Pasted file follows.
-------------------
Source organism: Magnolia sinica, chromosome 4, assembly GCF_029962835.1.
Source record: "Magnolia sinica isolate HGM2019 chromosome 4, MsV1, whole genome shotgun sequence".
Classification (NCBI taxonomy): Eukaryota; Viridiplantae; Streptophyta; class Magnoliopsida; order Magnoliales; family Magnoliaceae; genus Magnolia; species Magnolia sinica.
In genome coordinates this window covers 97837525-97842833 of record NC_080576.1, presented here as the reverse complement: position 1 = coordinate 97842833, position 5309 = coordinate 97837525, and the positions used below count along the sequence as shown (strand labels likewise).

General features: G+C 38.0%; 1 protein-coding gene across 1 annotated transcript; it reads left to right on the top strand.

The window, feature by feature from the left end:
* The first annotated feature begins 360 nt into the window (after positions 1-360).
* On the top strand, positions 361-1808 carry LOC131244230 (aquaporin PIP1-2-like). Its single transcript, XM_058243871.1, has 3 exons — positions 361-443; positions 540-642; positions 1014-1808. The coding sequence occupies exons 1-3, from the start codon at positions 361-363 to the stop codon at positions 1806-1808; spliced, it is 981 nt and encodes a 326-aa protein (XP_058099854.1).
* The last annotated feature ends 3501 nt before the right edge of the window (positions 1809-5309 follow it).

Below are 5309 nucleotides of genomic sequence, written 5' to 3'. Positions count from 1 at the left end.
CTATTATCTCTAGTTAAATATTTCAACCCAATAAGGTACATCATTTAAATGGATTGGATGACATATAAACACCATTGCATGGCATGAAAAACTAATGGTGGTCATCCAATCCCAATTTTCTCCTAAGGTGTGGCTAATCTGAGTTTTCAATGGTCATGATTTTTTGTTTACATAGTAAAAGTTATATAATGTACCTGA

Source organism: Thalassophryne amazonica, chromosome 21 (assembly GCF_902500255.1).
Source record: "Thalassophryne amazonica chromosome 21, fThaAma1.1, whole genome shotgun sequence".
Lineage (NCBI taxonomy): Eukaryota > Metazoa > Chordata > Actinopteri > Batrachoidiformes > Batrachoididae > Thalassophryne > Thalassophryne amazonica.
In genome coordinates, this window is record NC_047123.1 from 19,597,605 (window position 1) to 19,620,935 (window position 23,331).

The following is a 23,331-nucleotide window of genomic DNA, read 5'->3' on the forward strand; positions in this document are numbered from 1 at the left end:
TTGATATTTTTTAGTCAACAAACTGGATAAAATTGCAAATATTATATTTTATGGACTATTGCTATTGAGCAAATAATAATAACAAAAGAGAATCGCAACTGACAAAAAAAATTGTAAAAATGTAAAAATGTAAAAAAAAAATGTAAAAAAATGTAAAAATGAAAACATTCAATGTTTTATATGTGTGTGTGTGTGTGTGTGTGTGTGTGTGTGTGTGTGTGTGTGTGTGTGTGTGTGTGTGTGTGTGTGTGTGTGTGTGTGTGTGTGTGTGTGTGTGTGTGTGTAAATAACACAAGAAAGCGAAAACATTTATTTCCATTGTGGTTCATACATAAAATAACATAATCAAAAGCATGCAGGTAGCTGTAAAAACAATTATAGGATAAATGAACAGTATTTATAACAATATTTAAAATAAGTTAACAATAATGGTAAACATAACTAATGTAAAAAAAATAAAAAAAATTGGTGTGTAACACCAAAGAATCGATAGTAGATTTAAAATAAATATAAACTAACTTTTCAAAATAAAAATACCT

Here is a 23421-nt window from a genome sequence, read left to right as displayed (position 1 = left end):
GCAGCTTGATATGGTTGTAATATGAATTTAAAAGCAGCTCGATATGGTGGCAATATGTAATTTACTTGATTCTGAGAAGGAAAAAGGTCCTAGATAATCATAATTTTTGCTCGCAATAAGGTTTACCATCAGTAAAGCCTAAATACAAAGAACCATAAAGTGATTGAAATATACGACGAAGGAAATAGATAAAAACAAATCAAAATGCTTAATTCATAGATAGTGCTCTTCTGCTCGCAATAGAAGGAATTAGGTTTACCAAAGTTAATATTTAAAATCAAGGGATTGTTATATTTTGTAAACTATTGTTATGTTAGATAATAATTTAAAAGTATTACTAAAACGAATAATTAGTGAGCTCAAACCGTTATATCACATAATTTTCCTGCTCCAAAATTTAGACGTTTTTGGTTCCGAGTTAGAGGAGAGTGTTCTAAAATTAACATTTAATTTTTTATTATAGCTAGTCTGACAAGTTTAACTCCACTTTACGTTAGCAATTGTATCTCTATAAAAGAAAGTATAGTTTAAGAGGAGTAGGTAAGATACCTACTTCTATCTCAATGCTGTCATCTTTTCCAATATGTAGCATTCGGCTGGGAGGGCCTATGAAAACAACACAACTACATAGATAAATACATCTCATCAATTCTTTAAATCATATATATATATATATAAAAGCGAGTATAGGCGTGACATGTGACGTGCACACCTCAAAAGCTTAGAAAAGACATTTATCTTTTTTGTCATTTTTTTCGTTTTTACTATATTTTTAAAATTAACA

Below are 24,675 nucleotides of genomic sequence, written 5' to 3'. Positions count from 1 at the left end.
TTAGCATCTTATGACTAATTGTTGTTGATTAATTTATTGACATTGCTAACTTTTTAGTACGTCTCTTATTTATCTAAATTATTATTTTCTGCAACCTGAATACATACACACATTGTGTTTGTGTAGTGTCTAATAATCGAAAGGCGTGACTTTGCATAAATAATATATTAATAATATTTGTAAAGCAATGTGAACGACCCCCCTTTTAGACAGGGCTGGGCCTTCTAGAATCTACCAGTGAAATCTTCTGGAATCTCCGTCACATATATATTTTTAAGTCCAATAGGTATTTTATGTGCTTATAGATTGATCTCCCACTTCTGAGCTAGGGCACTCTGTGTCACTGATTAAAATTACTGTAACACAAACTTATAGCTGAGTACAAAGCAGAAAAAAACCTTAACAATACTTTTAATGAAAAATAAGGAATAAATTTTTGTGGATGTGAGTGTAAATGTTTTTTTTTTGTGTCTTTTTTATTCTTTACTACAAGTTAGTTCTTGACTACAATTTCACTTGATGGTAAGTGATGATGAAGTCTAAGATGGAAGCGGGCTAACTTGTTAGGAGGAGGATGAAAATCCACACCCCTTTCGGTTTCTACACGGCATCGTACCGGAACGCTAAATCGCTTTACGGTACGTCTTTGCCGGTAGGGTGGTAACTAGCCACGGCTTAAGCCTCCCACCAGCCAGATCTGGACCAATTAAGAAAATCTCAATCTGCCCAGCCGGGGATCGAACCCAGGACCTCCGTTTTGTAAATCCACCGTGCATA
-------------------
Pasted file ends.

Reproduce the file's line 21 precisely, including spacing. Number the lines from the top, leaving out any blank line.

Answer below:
TTAGCATCTTATGACTAATTGTTGTTGATTAATTTATTGACATTGCTAACTTTTTAGTACGTCTCTTATTTATCTAAATTATTATTTTCTGCAACCTGAATACATACACACATTGTGTTTGTGTAGTGTCTAATAATCGAAAGGCGTGACTTTGCATAAATAATATATTAATAATATTTGTAAAGCAATGTGAACGACCCCCCTTTTAGACAGGGCTGGGCCTTCTAGAATCTACCAGTGAAATCTTCTGGAATCTCCGTCACATATATATTTTTAAGTCCAATAGGTATTTTATGTGCTTATAGATTGATCTCCCACTTCTGAGCTAGGGCACTCTGTGTCACTGATTAAAATTACTGTAACACAAACTTATAGCTGAGTACAAAGCAGAAAAAAACCTTAACAATACTTTTAATGAAAAATAAGGAATAAATTTTTGTGGATGTGAGTGTAAATGTTTTTTTTTTGTGTCTTTTTTATTCTTTACTACAAGTTAGTTCTTGACTACAATTTCACTTGATGGTAAGTGATGATGAAGTCTAAGATGGAAGCGGGCTAACTTGTTAGGAGGAGGATGAAAATCCACACCCCTTTCGGTTTCTACACGGCATCGTACCGGAACGCTAAATCGCTTTACGGTACGTCTTTGCCGGTAGGGTGGTAACTAGCCACGGCTTAAGCCTCCCACCAGCCAGATCTGGACCAATTAAGAAAATCTCAATCTGCCCAGCCGGGGATCGAACCCAGGACCTCCGTTTTGTAAATCCACCGTGCATA